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. Reducing the impact of dyslexia on mathematics performance is a Course

Reducing the impact of dyslexia on mathematics performance

Started Apr 26, 2019

$670 Enroll

Full course description

Date and Time

Monday 27 April 2020, 9.30 am to 3.30 pm

Audience 

This learning event is right for you if you are a staff member who wants to put in place effective multisensory intervention that can enhance mathematical understanding and reduce the Maths anxiety of students with dyslexia.

Description                                       

This workshop aims to give teachers the skills they need to identify specific strengths and weaknesses and put in place effective multisensory intervention that can enhance mathematical understanding and reduce the Maths anxiety of students with dyslexia.  The focus of activities will be the Number and Algebra strand of Mathematics. There is overlap with the Dyscalculia course offered in previous years in the area of strategies for the four operations .

While there is increasing awareness of the number of students who have dyscalculia, a Mathematics disability, there is not widespread awareness of the fact that at least half of all students with dyslexia have difficulty with some aspects of number work.  Just as they struggle to gain ‘basic’ literacy skills, they can struggle to master ‘basic’ numeracy skills. This is not surprising if one considers the difficulties associated with dyslexia which include poor working memory, sequencing problems, difficulty with processing visual symbols and low processing speed.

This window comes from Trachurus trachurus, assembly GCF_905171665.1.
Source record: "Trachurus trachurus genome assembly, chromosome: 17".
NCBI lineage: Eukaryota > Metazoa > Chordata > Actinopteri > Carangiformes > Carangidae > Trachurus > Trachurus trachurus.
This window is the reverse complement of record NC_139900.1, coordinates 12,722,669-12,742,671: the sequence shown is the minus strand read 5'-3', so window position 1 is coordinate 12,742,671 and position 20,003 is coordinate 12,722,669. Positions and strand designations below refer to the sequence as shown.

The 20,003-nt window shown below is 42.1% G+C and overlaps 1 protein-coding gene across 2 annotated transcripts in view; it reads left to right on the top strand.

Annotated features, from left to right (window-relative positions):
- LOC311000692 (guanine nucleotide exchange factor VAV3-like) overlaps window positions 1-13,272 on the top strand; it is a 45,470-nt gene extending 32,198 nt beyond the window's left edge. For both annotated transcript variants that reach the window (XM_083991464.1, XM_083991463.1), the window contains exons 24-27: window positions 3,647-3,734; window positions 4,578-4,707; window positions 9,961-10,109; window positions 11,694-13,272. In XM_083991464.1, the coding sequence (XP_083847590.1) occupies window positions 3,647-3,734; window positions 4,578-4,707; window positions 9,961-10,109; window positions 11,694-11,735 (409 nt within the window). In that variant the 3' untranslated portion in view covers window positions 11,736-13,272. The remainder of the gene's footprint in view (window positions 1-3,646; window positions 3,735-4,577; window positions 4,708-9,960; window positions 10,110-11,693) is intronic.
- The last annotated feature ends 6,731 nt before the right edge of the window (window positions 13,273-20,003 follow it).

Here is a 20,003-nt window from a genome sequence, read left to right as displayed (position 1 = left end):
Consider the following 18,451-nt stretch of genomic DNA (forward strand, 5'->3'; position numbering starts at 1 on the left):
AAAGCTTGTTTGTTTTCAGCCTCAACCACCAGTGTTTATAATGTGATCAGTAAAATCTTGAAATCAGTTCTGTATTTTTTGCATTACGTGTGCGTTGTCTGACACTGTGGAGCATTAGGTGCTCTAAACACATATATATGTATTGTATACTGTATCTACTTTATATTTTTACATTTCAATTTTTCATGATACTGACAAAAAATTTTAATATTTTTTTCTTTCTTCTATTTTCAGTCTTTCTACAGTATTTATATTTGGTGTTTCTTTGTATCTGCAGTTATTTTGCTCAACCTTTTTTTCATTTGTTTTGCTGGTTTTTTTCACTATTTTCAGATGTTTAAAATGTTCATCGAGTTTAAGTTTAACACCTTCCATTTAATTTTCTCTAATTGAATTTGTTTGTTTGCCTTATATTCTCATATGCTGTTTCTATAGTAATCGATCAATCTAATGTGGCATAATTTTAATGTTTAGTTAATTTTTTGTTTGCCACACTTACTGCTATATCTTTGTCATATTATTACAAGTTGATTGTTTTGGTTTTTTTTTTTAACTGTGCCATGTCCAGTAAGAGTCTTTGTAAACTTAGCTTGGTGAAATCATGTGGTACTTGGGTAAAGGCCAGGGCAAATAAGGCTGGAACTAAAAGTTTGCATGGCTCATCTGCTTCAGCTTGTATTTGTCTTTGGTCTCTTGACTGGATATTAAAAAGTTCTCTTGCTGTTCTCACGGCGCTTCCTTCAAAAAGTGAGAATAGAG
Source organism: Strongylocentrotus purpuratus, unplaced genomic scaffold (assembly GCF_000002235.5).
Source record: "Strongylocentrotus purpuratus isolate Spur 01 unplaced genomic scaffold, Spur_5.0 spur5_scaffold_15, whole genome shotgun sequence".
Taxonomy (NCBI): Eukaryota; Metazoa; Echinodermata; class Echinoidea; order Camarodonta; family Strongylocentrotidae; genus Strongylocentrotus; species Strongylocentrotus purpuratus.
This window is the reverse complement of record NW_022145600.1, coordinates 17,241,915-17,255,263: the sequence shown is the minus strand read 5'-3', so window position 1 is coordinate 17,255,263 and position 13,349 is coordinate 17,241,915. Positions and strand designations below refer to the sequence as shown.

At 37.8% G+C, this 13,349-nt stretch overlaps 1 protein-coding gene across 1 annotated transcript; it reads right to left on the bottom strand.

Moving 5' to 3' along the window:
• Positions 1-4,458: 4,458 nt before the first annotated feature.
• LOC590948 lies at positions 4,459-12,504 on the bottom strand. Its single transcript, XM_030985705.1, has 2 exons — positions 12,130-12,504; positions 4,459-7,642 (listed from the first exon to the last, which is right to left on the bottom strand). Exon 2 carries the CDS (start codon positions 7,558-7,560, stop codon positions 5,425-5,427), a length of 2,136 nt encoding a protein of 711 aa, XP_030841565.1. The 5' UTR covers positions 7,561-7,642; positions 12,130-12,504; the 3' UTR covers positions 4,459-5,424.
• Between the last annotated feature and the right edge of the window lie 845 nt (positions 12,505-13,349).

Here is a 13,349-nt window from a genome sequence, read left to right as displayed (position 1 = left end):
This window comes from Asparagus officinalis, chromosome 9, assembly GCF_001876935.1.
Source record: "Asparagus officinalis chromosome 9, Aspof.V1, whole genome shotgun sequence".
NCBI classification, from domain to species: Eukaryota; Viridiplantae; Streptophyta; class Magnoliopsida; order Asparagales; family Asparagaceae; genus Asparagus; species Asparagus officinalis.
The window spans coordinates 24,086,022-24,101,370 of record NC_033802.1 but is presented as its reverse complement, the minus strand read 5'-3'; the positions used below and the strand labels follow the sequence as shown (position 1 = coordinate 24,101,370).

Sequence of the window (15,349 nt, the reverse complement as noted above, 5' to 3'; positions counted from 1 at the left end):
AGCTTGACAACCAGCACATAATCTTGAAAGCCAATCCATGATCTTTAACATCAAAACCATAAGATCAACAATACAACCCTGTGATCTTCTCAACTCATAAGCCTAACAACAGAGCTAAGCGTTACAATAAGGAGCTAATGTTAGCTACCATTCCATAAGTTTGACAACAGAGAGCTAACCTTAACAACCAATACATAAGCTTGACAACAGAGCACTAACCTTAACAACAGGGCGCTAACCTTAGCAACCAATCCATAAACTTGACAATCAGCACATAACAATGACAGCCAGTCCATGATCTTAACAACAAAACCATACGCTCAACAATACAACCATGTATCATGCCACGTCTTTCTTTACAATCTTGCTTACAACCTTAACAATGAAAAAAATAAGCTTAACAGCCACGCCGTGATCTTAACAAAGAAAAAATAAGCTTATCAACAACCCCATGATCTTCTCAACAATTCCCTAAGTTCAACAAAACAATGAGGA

Key Takeaways                

An understanding of the impact of dyslexia on Mathematics performance .

 Strategies and resources for addressing difficulties in Addition and Subtraction

Strategies and resources for addressing difficulties in Multiplication and Division

A knowledge of how to use ICT to make Maths dyslexia-friendly

Presenter Information

Shirley Houston               

Shirley Houston is an educational consultant with over 35 years of teaching experience and a Masters degree in Special Education. She is a long-standing Board member of The Dyslexia-SPELD Foundation of Western Australia. Shirley has established a reputation as a caring, dynamic and innovative educator whose programs reflect both current research and a deep understanding of the needs of students with learning difficulties and disabilities. She has taught students in Years K-12 at government, Catholic and Independent schools, in Australia and in America.